Scientists track the fast, mysterious radio signals of five galaxies in space

The researchers were able to trace the origins of many mysterious fast radio signals (FRBS) to five distant galaxies, thanks to the NASA Hubble Space Telescope, and in total eight locations of these signals were tracked, which are the intense energy flashes present in Different parts of the sky that last a few thousandths of a second.

The researchers from the University of California said that these galaxies with spiral arms in deep space are 400 million and 9 billion light-years away, and one light-year is about 6 trillion miles.

The researchers were able to find the signals, thanks to the ultraviolet and near-infrared rays detected by Hubble's Wide Field 3 camera.

Study lead author Alexandra Manings said, our results are new and exciting. This is the first high-resolution display of a group of FRBs, and Hubble reveals that five of them are near or on the spiral arms of a galaxy. Most galaxies are relatively large and young and still forming stars. Imaging allows us to get a better idea of ​​the host galaxy's overall characteristics, such as its mass and rate of star formation, in addition to checking what is happening at the FRB site because Hubble has great accuracy.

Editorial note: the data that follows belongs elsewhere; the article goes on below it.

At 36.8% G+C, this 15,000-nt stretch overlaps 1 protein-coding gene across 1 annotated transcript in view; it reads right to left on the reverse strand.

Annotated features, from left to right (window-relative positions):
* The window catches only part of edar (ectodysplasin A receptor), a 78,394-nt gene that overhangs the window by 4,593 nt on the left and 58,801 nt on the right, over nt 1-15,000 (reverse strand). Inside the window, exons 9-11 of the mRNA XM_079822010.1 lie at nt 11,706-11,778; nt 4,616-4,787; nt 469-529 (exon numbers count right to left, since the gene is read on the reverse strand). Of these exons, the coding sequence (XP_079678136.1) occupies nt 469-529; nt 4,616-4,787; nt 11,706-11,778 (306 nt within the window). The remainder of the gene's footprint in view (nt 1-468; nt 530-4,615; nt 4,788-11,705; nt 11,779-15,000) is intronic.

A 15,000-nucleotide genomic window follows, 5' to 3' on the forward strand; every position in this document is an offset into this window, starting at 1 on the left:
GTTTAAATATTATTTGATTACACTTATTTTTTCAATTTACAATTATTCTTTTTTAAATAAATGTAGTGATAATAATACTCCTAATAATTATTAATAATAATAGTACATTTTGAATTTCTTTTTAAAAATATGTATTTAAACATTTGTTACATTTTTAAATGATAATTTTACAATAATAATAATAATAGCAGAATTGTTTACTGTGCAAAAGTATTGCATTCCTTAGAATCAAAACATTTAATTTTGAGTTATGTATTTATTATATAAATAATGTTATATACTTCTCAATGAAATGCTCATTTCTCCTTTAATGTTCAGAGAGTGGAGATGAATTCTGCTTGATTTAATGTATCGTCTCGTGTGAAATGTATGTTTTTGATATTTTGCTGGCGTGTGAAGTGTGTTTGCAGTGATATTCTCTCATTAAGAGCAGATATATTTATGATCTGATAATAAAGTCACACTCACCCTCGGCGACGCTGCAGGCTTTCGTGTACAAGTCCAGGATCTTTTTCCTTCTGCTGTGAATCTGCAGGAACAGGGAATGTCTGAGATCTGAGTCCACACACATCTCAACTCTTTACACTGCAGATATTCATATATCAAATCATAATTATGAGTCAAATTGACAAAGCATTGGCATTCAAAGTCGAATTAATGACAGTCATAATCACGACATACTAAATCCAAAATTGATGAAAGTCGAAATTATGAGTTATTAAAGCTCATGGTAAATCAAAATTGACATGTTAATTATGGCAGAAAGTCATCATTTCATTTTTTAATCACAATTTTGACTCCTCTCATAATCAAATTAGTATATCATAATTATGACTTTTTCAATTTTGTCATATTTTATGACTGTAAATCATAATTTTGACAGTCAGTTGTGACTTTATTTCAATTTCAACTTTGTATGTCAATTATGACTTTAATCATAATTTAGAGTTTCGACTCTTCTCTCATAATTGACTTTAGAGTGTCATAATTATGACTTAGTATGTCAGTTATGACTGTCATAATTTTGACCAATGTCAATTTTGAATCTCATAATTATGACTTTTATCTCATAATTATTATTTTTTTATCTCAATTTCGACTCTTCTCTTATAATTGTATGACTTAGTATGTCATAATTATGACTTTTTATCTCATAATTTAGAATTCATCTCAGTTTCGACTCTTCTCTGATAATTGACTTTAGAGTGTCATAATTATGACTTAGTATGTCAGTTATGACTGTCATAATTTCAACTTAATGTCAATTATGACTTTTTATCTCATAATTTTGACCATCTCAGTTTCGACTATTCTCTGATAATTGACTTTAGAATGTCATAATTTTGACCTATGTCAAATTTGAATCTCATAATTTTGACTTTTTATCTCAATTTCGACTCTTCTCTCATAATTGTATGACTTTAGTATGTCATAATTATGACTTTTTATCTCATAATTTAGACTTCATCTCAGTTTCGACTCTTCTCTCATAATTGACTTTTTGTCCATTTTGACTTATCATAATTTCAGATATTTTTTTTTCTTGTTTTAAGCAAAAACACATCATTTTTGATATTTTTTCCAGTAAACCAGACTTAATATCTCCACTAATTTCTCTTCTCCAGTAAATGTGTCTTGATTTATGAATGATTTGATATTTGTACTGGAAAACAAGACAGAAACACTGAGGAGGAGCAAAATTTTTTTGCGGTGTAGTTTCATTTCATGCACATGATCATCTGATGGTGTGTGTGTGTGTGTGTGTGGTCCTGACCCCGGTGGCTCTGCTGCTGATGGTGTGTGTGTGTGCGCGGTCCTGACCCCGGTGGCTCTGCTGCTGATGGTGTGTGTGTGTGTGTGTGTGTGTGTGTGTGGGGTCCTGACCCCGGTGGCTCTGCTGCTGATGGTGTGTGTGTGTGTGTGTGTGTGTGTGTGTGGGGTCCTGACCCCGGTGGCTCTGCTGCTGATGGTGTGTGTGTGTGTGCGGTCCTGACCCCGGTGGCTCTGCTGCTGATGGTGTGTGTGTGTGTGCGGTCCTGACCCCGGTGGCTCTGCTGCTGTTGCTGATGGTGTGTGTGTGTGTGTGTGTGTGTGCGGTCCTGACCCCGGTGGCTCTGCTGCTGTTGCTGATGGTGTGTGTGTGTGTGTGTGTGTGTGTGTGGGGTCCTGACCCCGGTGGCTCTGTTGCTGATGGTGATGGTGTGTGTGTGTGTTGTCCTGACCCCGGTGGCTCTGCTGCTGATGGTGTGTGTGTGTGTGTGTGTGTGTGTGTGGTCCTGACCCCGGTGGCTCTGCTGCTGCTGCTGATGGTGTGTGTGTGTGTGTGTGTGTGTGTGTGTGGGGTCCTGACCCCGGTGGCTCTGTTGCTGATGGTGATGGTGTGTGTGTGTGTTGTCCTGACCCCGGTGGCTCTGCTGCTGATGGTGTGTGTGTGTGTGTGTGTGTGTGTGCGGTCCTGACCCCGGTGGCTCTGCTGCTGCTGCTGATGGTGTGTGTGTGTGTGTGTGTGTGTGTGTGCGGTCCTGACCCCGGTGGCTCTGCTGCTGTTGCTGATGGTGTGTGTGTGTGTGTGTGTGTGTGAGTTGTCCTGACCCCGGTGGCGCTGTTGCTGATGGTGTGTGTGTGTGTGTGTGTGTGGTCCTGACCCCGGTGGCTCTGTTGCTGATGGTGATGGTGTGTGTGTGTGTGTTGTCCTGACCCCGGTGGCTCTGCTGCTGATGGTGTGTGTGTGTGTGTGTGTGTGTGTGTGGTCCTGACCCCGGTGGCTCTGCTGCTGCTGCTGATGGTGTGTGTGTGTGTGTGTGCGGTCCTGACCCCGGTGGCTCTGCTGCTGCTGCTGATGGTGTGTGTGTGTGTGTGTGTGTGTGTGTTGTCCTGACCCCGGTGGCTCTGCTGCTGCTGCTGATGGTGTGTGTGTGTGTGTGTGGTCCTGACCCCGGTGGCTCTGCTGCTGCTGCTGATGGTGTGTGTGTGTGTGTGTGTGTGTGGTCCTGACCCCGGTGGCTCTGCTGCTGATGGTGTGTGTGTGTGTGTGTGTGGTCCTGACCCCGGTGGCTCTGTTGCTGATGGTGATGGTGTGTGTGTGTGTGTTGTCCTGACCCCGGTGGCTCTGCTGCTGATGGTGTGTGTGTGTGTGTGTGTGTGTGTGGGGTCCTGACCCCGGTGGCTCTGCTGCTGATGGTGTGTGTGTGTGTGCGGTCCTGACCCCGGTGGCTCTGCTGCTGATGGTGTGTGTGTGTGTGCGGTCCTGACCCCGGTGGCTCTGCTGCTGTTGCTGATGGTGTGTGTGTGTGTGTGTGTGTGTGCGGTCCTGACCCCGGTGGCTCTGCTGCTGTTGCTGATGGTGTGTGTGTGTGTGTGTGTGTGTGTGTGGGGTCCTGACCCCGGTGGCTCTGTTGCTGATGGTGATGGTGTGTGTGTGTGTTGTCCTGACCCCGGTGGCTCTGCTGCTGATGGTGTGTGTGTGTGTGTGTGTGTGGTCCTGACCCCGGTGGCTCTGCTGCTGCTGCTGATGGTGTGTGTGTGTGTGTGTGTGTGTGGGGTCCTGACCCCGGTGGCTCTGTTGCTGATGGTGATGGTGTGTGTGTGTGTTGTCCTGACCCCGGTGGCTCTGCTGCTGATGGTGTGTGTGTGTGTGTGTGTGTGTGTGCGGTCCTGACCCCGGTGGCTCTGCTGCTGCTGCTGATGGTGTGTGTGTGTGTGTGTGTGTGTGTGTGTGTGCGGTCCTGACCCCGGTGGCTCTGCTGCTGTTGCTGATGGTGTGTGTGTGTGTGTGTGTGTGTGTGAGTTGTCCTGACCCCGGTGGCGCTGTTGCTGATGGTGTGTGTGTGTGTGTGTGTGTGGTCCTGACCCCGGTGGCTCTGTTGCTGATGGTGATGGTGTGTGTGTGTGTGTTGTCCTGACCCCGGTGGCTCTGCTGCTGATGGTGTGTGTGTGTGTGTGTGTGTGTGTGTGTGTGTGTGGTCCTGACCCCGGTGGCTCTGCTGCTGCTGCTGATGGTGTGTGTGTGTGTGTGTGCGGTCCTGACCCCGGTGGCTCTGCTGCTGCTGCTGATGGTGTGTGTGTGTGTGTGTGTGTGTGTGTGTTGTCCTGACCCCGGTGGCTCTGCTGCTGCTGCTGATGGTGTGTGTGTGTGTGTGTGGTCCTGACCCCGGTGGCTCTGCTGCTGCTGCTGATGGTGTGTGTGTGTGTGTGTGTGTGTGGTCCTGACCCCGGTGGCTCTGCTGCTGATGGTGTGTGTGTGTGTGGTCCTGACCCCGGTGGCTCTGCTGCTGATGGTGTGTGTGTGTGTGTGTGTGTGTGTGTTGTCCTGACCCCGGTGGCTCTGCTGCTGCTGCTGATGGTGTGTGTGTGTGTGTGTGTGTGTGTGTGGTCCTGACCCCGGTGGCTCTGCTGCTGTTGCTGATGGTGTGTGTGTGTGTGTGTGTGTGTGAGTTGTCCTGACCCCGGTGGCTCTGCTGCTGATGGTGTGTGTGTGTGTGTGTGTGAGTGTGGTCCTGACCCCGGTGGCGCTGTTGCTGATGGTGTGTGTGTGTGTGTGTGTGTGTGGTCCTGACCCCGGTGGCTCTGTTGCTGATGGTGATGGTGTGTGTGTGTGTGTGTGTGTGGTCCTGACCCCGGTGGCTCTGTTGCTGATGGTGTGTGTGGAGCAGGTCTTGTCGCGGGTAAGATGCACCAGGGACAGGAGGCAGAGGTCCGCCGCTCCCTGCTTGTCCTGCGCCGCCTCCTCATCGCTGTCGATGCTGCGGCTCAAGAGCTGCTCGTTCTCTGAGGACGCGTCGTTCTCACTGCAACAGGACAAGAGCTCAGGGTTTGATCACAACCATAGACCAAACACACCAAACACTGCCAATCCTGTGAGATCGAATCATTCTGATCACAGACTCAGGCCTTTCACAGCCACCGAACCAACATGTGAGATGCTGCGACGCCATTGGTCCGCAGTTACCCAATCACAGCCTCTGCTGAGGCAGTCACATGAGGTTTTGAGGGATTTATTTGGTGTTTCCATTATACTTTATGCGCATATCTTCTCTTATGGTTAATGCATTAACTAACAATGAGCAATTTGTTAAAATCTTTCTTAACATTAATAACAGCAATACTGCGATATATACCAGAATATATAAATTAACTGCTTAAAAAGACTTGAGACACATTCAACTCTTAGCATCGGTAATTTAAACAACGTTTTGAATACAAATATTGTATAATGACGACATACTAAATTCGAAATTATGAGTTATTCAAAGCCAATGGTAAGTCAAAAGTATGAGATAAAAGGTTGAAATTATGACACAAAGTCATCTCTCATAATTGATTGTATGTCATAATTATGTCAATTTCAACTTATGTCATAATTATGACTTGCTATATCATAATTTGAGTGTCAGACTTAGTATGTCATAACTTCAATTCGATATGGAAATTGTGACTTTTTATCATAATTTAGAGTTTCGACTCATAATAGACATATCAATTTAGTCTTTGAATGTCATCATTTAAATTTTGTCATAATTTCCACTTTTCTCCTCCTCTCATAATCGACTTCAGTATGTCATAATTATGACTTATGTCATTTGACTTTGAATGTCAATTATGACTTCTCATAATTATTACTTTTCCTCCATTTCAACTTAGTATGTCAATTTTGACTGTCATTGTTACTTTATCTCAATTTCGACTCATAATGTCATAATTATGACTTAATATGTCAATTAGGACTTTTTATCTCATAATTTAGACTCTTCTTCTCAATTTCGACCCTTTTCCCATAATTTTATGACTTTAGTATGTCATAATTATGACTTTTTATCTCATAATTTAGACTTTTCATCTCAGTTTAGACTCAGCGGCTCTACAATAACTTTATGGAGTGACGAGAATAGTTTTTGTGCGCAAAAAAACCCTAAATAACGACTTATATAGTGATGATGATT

And NASA observed that ultraviolet light tracks the glow of young stars around the galaxy's coiled arms, allowing Hubble to locate FRBs.

Hubble's results also support previous ideas that FRBs originated from magnetic stars, which are neutron stars with magnetic fields. These stars have a magnetic field 10 trillion times stronger than regular refrigerator magnets, making them the most powerful magnets in the universe.

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